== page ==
Rejectomancy points deducted for FTFFD or SSD: -10
In this installment of Submission Protocol we’re going to discuss another no-brainer, or so you’d think. You’ve probably been told length doesn’t matter (rim shot), but that’s not true. When submitting your stories for publication, it definitely matters.
In virtually every set of submission guidelines, the publisher will usually be very specific about the length of story they publish. By length, they almost always mean word count. In general, the word count does not include anything but the story and excludes the extra stuff you’ll have to put on your manuscript when following standard manuscript format (more on that later). How do you figure out your story’s word count? Every single word processing program on the market has a built in word counter. It’s easy to find; just look for it. If you’re typing your manuscript on an old Victorian typewriter all ironically and shit, I don’t know what to tell you. I guess make sure you’re a real good counter.
Let’s look at a typical example of this guideline:
[XXX] is an online magazine published quarterly. We are seeking fiction 1,000 – 6,000 words.
Seems simple, right? Don’t send a story under 1,000 words or over 6,000 words. But I guran-fucking-tee you this magazine and others like it auto-reject loads of submissions because they don’t meet this incredibly simple guideline. You might wonder how that can possibly be since these are directions a sea sponge could follow. The answer is most likely a condition I’ve covered previously in my blog. It’s called SSD or special snowflake disorder.
The thinking process for SSD goes something like this: “Well, sure, they’ve got very explicit word count minimums and maximums in their submission guidelines, but my 13,000-word masterpiece is so stupendously awesome, the editors won’t even notice how long it is because they’ll be utterly enthralled with my god-like talent.” Maybe that’s not the exact thinking process, but it’s what I hear in my head every time I see these rules flaunters in action.
Don’t do it.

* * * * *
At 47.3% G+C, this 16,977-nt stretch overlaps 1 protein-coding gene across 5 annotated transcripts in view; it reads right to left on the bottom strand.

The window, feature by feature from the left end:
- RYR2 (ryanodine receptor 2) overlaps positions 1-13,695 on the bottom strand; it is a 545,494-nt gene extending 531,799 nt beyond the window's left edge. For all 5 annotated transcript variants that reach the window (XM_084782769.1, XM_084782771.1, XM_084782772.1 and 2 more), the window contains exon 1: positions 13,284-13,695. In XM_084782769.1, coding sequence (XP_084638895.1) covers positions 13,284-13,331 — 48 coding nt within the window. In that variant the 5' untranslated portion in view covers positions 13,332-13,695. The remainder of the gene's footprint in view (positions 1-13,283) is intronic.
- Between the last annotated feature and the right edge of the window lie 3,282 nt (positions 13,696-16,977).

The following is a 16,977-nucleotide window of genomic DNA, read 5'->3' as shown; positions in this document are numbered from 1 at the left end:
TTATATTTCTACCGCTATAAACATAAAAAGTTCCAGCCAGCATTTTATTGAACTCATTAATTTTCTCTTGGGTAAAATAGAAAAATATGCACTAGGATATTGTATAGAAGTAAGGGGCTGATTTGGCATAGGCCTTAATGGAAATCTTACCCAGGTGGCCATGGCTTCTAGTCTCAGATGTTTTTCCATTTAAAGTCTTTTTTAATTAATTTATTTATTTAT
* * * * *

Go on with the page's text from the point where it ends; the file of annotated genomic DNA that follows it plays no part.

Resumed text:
You are not special. Your story is not that great. Please, color within the fucking lines. If you don’t, your story is likely going to get rejected unread. Are there publications that don’t mind if you go over a bit or under a bit? Probably, but you can’t know that when you’re looking at the submission guidelines, so just don’t do it.
Let’s look a little closer at this particular guideline. They’ve got quite a range, from what is generally considered flash fiction all the way to a lengthy short story. Is there a sweet spot? In my opinion, yes, I think there is. Having run a magazine for years, I can tell you space is always at a premium, and I’d prefer to run two 3,000-word pieces over one 6,000-word piece. Why? Simple economics. If I can get two good medium-sized pieces of work in my magazine rather than just a single longer one, I’ve doubled the chances of my readers finding something they like. Readers that like stuff buy magazines. On the other end of the spectrum, the 1,000-word story takes up too little space, which means I have to find something else to fill pages, and a bunch of short pieces by multiple authors is more work for me. Each one requires the same work as a larger piece: I still have to edit it, lay it out, get all the necessary paperwork from the author, get the author’s bio, (sometimes edit that), and so on and so on.
With the above in mind, if I were submitting a story to this publisher, I’d shoot for between 2,000 and 4,000 words. That’s not to say they wouldn’t publish a story at their minimum and maximum, but I’ll bet most of the stories they publish fall into this range. In the case of this particular magazine, I know it; I checked. Again, based on what I know about the magazine business, I’d guess they publish the minimum end when they come up short for an issue and publish the maximum end when they encounter something that really blows their socks off. I could be wrong, but I’ll take my chances in the middle, thank you very much.
Is there an aspect of submission guidelines you’d like to see covered? Let me know in the comments.
Next up, Submission Protocol: A Fool for Format.